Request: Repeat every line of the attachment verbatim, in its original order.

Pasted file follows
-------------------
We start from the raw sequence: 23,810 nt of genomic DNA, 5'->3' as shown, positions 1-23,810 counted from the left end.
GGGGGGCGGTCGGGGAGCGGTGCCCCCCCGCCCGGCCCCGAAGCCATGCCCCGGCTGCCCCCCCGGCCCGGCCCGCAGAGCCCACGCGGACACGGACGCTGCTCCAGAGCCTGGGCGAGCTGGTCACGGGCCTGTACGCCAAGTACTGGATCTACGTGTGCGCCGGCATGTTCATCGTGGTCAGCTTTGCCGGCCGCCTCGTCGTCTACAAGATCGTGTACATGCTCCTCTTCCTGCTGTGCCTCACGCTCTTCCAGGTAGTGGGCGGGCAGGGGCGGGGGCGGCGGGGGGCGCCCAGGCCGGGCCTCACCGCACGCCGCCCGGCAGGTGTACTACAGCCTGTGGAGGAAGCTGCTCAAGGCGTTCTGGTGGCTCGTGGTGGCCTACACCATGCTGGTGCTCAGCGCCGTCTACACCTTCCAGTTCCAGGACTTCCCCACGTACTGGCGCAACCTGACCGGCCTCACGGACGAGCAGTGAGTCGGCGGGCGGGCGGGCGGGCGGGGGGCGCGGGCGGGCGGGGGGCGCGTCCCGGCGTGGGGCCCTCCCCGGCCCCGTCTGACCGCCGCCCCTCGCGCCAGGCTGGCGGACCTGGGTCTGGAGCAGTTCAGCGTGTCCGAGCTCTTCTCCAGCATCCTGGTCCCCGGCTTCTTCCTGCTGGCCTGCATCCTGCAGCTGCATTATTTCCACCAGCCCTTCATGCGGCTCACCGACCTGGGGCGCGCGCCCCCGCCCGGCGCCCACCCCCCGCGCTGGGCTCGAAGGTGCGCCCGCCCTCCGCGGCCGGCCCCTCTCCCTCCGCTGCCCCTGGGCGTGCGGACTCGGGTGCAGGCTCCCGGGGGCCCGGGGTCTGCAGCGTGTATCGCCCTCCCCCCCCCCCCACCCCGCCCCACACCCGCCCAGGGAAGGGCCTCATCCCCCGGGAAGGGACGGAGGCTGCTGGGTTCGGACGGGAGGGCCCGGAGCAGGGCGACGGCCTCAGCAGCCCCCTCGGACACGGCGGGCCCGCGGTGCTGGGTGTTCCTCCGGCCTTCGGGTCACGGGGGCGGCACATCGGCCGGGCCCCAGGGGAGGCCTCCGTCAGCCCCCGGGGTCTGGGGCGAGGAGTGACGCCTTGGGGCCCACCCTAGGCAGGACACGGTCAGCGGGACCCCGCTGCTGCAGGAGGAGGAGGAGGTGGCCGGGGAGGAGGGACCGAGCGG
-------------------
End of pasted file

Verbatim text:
We start from the raw sequence: 23,810 nt of genomic DNA, 5'->3' as shown, positions 1-23,810 counted from the left end.
GGGGGGCGGTCGGGGAGCGGTGCCCCCCCGCCCGGCCCCGAAGCCATGCCCCGGCTGCCCCCCCGGCCCGGCCCGCAGAGCCCACGCGGACACGGACGCTGCTCCAGAGCCTGGGCGAGCTGGTCACGGGCCTGTACGCCAAGTACTGGATCTACGTGTGCGCCGGCATGTTCATCGTGGTCAGCTTTGCCGGCCGCCTCGTCGTCTACAAGATCGTGTACATGCTCCTCTTCCTGCTGTGCCTCACGCTCTTCCAGGTAGTGGGCGGGCAGGGGCGGGGGCGGCGGGGGGCGCCCAGGCCGGGCCTCACCGCACGCCGCCCGGCAGGTGTACTACAGCCTGTGGAGGAAGCTGCTCAAGGCGTTCTGGTGGCTCGTGGTGGCCTACACCATGCTGGTGCTCAGCGCCGTCTACACCTTCCAGTTCCAGGACTTCCCCACGTACTGGCGCAACCTGACCGGCCTCACGGACGAGCAGTGAGTCGGCGGGCGGGCGGGCGGGCGGGGGGCGCGGGCGGGCGGGGGGCGCGTCCCGGCGTGGGGCCCTCCCCGGCCCCGTCTGACCGCCGCCCCTCGCGCCAGGCTGGCGGACCTGGGTCTGGAGCAGTTCAGCGTGTCCGAGCTCTTCTCCAGCATCCTGGTCCCCGGCTTCTTCCTGCTGGCCTGCATCCTGCAGCTGCATTATTTCCACCAGCCCTTCATGCGGCTCACCGACCTGGGGCGCGCGCCCCCGCCCGGCGCCCACCCCCCGCGCTGGGCTCGAAGGTGCGCCCGCCCTCCGCGGCCGGCCCCTCTCCCTCCGCTGCCCCTGGGCGTGCGGACTCGGGTGCAGGCTCCCGGGGGCCCGGGGTCTGCAGCGTGTATCGCCCTCCCCCCCCCCCCACCCCGCCCCACACCCGCCCAGGGAAGGGCCTCATCCCCCGGGAAGGGACGGAGGCTGCTGGGTTCGGACGGGAGGGCCCGGAGCAGGGCGACGGCCTCAGCAGCCCCCTCGGACACGGCGGGCCCGCGGTGCTGGGTGTTCCTCCGGCCTTCGGGTCACGGGGGCGGCACATCGGCCGGGCCCCAGGGGAGGCCTCCGTCAGCCCCCGGGGTCTGGGGCGAGGAGTGACGCCTTGGGGCCCACCCTAGGCAGGACACGGTCAGCGGGACCCCGCTGCTGCAGGAGGAGGAGGAGGTGGCCGGGGAGGAGGGACCGAGCGG